President Obama is the antipoverty president. (Photo by Larry Downing/AP)

On the 50th anniversary of the March on Washington in August, President Obama took the stage of the Lincoln Memorial and gave highly anticipated remarks honoring the life of the Rev. Martin Luther King Jr. But on the 50th anniversary of the War on Poverty last month, he released a three-paragraph statement to the White House e-mail list.

The understated response was just one example of how Obama has often been shy about vocally addressing poverty. If you ask people in the White House about the president’s anti-poverty policies, they’ll describe them but then rush to emphasize: He’s focused on the middle class and those trying to get into it. And Obama’s own statements about the poor sometimes come with value statements attached. He’s said he wants to create “more chances for folks to earn their way into the middle class as long as they’re willing to work for it.

As long as they’re willing to work for it. It’s striking language for a president who has criticized the opposition for suggesting that the poor should just work harder if they want to lift themselves out of poverty. When he talks about the issue, he often shows a bit of insecurity, a worry that people will think he’s a tax-and-spend liberal who gives handouts to the poor. He’s far more comfortable talking about the middle class, economic growth and opportunity.

The irony is that even as he has shied away from talking about poverty, a relentless focus on helping the poor is perhaps the most unifying principle behind his approach to the economy. From the beginning of his first term to his second-term priorities, Obama has advocated policies whose disproportionate beneficiaries are people in poverty or near it. Consider the two biggest policies of his first term.

-- The 2009 stimulus: There’s little doubt that the much-derided stimulus helped the poor most of all. It increased food stamps and unemployment benefits and expanded tax policies, such as the earned-income tax credit, that aid the poor. Economists estimate that millions of people were kept out of poverty because of the anti-poverty policies in the stimulus. And as you can see in the chart below, poverty hardly increased in the very deep recession of 2007-2009, as a result of safety net programs. By contrast it rose significantly more in recessions in the early 1990s and early 1980s. (More, here.)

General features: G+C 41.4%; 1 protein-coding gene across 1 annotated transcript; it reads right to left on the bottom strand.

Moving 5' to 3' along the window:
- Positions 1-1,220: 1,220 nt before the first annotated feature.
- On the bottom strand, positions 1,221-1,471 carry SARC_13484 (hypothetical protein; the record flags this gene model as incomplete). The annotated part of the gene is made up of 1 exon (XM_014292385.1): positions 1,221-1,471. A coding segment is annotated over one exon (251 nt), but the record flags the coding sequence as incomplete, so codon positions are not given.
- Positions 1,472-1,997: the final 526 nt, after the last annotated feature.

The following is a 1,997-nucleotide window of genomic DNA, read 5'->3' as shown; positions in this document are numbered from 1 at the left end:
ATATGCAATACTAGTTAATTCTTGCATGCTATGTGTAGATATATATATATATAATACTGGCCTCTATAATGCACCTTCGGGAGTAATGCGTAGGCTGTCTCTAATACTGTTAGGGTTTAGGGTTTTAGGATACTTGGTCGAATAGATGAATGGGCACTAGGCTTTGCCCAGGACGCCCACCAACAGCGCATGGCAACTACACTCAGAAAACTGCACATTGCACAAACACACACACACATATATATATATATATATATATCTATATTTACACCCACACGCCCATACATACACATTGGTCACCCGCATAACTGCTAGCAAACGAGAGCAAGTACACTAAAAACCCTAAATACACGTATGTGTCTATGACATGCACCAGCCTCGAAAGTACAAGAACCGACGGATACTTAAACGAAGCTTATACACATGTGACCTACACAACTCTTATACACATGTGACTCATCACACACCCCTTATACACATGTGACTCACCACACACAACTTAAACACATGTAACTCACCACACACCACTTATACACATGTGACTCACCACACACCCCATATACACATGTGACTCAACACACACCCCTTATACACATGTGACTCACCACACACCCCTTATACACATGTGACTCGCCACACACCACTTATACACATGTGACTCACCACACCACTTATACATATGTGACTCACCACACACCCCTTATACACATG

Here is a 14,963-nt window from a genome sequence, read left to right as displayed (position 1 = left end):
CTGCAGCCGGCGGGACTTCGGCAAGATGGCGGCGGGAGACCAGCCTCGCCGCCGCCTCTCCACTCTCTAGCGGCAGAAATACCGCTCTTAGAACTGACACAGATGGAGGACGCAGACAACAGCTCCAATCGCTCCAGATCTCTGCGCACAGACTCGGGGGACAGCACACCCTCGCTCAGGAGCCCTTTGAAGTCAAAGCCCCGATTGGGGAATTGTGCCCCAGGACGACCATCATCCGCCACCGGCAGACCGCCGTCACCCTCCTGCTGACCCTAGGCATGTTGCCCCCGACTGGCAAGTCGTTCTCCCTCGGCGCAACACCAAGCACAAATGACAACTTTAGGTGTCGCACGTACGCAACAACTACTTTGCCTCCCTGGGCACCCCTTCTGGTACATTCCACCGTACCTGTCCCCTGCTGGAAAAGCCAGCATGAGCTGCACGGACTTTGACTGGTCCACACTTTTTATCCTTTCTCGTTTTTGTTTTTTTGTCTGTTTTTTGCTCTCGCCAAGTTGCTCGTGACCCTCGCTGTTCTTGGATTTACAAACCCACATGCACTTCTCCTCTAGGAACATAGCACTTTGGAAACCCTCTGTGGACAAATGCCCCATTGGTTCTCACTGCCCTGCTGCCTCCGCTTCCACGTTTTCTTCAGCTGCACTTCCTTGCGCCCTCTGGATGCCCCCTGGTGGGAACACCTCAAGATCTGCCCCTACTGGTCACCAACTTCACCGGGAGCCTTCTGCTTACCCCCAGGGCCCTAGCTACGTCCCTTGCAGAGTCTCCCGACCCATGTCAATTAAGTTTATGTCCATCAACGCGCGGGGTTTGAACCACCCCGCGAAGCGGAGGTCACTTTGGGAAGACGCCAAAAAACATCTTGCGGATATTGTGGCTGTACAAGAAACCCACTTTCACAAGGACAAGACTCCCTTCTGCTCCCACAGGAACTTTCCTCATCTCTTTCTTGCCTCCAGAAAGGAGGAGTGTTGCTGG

-- The Affordable Care Act: While the ACA was often billed as a mechanism to enhance economic security for working-class Americans and to control rising health-care costs, its primary beneficiaries are people in poverty or close to poverty who otherwise lacked health coverage. The Brookings Institution estimates that the poor -- the bottom fifth of all U.S. earners -- will see a bump in income of 5 to 10 percent, including the value of health insurance, as a result of the ACA.

In his second term, Obama's two of Obama's most prominent policy proposals are even more explicitly tied to the poor.

-- The minimum wage: Economists blame the fact that the poverty rate remains elevated, despite the safety net, partially on the declining value of the minimum wage, which on an inflation-adjusted basis is at a 50-year low. As you can see in the chart below, a single parent with one child who works 40 hours a week, 52 weeks a year, remains in poverty before taking into account government aid. Obama has proposed hiking the wage from $7.25 an hour to $10.10 an hour by 2016.

-- An expansion of early-childhood education: The United States has low levels of mobility for poor children, compared to many other rich countries. And according to some economists, one of the best ways to boost the odds that poor children will improve their lot in life is to make sure they receive a good, early childhood education. That’s the thinking behind Obama’s proposal to ensure access to all 4-year-olds from poor backgrounds.

As he’s described his second-term initiatives, Obama has shown an increasing willingness to talk about poverty directly. Of the minimum wage, he’s said, “it would lift millions of Americans out of poverty, and help millions more work their way out of poverty.”

A critical difference, of course, is that in his first term, Obama was able to achieve his objectives, while the odds for his second-term proposals don’t seem very high. And so while poverty was basically held flat in the first term, despite incredible pressure from the recession and meager recovery, it may well remain stuck in the second-term, too, with about one in every six people lacking the resources necessary to meet their basic needs.